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nay, we are afraid that the enthusiasm of taste has but too often overrated the effect of every fine art upon the national characterunless, indeed, the phrase is meant to denote merely the character of the higher ranks of society. This want of effect however must not be ascribed to any inherent inefficacy in the nature of poetry itself; but to the circumstances, which, in this case, have denied it the opportunity of proving its influence. In Greece, where its enjoyments were communicated through the medium of music to all ranks of the people, we have no doubt that poetry had great power in raising as well as refining the general character. Even the wild descauts of the rude minstrels of later times, have, in all forms, and most especially when accompanied by music, affected, in a marked and permanent manner, the characters of courts, and even of camps. We cannot but believe, therefore, that similar effects would have been produced by poetry upon our own commonalty if they had enjoyed similar advantages. Certainly, in the only case in which the experiment has been tried, we mean among our sailors, the result has been signally beneficial; and we should be wanting in justice if we did not add, highly creditable to the talents and feelings of the venerable bard who so patriotically devoted his genius to their service:

We admit that the temperament which disposes the soul to take fire at the beauties of poetry, must, in every state, be limited to a very small number; and we suspect that even these, considered as a body, are not the most moral class of the community. The warmth which makes them so feelingly alive to the charms of verse, is apt to lead them to the indulgence of less innocent emotions; and though they may be capable of a sudden exertion of virtue, yet that very propensity which disposes them to receive impressions so readily, occasic is these to be as readily effaced.

It is not however by this romantic kind of impression, that the most important bevefits of poetry are usually produced. These, we think, are more essentially promoted by that repugnance to every thing mean and ignoble, which becomes habitual from the study of nature in the purity of her poetical form; by the innocent, and at the same time agreeable direction which the pursuits of taste impart to the idler propensities of the mind; by the influence of generous and pathetic verse in keeping open those hearts which are in danger of being choked with the cares of business, or the still more hardening apathy of wealth; and, most of all, by that suavity of manner which the fine arts create and nourish, and which education and the unrestrained intercourse of good society are daily extending from the higher to the middling classes. It is not, in short, to strong impressions made on particular persons, but to the laudable babits and manners which a prevailing disposition to poetical pursuits insensi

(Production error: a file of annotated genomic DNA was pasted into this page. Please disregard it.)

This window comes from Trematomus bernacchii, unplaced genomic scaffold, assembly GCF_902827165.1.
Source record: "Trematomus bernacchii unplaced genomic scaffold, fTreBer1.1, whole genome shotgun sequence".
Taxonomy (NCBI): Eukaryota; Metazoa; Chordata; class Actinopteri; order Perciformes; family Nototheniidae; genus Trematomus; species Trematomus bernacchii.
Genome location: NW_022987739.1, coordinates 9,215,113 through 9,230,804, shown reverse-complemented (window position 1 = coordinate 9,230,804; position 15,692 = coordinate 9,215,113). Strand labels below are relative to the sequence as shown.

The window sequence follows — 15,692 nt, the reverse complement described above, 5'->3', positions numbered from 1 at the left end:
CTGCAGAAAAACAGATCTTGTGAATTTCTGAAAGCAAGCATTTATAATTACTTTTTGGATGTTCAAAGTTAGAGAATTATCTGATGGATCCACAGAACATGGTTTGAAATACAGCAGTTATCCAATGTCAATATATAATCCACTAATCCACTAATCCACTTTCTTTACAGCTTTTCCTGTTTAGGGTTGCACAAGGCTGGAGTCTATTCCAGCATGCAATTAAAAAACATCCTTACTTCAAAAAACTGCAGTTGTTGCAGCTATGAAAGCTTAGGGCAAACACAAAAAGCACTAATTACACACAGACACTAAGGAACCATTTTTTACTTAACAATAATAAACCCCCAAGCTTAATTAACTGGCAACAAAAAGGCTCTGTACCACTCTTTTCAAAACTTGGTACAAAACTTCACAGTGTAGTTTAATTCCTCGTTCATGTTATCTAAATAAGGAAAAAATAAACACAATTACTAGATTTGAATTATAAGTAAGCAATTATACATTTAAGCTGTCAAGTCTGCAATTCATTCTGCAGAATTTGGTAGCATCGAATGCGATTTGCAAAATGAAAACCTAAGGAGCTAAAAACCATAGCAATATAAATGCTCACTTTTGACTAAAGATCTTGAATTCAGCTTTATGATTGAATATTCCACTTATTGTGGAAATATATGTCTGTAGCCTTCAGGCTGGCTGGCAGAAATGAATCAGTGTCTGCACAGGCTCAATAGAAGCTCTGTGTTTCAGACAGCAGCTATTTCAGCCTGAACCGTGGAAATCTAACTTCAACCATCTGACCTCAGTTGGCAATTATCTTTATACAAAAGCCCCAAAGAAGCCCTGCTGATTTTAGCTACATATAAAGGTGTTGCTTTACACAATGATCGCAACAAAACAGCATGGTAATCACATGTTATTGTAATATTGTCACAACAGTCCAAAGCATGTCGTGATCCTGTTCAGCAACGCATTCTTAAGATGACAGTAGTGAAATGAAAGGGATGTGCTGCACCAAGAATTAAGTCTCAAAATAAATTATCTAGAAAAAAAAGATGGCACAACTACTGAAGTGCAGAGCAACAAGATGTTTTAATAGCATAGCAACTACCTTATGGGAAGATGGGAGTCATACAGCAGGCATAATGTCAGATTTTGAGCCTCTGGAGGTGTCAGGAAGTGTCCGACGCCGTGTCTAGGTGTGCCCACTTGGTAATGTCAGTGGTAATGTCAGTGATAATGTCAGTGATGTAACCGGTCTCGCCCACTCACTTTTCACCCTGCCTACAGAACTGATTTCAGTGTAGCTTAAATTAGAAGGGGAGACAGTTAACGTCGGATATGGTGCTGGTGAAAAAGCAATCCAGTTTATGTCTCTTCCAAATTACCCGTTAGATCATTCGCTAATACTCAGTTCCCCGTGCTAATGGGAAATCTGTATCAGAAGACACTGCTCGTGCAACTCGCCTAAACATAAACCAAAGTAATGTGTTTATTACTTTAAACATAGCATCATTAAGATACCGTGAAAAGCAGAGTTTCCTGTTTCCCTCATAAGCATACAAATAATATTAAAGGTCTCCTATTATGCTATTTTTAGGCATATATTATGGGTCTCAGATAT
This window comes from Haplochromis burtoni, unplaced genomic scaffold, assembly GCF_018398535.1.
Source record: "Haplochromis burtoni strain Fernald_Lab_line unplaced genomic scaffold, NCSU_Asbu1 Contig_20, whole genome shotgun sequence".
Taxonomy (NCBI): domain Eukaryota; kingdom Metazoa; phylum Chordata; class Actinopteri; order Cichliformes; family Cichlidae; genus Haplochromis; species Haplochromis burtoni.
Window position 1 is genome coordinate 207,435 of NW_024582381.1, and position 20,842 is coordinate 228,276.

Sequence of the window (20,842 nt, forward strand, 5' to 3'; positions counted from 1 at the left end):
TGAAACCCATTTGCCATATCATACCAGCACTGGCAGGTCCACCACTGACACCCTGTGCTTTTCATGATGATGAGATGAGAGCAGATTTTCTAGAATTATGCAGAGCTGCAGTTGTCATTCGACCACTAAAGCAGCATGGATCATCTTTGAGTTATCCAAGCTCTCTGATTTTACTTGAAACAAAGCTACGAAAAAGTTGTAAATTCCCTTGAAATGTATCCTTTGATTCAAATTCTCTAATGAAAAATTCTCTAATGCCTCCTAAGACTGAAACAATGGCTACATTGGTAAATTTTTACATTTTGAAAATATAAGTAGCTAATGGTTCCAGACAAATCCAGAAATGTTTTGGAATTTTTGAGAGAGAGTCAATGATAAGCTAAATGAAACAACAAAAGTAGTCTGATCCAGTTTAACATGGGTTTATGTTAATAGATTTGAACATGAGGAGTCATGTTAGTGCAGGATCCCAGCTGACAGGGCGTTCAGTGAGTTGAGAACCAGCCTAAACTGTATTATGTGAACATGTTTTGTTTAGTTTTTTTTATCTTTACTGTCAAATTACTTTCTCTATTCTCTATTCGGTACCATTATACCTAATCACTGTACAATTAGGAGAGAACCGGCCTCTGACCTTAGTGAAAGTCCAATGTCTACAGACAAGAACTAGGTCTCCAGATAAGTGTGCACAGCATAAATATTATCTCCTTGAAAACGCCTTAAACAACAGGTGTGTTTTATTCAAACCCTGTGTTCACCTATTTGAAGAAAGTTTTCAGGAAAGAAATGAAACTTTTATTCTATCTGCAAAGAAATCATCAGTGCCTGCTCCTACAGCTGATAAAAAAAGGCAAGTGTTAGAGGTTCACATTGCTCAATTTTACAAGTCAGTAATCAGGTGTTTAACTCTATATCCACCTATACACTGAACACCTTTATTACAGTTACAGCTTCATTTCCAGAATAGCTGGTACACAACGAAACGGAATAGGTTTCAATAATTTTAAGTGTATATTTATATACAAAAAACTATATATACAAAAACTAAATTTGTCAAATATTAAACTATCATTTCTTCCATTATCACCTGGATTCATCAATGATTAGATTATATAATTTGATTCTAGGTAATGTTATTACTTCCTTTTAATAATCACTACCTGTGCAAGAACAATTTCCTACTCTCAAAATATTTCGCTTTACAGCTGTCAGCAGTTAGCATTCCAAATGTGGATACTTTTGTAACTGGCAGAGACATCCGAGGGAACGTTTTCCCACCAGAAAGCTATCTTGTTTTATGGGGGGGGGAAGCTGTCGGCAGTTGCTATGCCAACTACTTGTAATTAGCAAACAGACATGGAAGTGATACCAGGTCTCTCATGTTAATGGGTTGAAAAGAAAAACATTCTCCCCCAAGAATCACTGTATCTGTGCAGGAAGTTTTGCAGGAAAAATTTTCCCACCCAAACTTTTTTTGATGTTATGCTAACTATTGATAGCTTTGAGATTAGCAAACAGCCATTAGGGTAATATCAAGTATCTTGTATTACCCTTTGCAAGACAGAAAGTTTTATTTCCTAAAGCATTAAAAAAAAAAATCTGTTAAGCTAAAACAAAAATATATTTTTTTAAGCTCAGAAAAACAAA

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bly insinuates into the whole social system, that we ascribe the benefit produced by poetry upon national character. That benefit is not a sudden luxuriance engendered by a partial inundation : it grows and ripens like the regular harvest of the season, fostered by the dews and silent rains of beaver).

These are some of our reasons for regretting, that the chief English poets have contributed so little toward a collection of songs worthy to accompany the bold and touching strains of music bequeathed by the bards of more romantic ages. We have stated our opinions rather largely, because we think that the present circumstances of society have given the subject more consequence than it ever possessed before. The abolition of those prejudices which so long condemned the female part of the community to intellectual idleness, has admitted a new and very numerous class to the enjoyments of poetry. Now, of all the poetry which women usually read, the verses that accompany their music form by far the most important portion. If then it be of consequence to form and guide the tastes and pursuits of those who are to be wives and mothers, we should encourage the genius of our lyric poets to its utmost attainable perfection. We should remember the flexibility of the female mind in early youth, and the readiness with which it receives either a good or an evil impulse. We should consider the extreme sensibility of women to the charms of music, and their sympathy with the tone of feeling, which the words connected with that music breathe. We should reflect too upon the striking effects which, in countries where such poems have been more highly valued, the songs of love, of war, and of patriotism have produced, not upon women only, but upon ' bearded men:' and thus be led to take a more liberal view of an art which, rightly directed, must be essentially conducive to the cultivation of the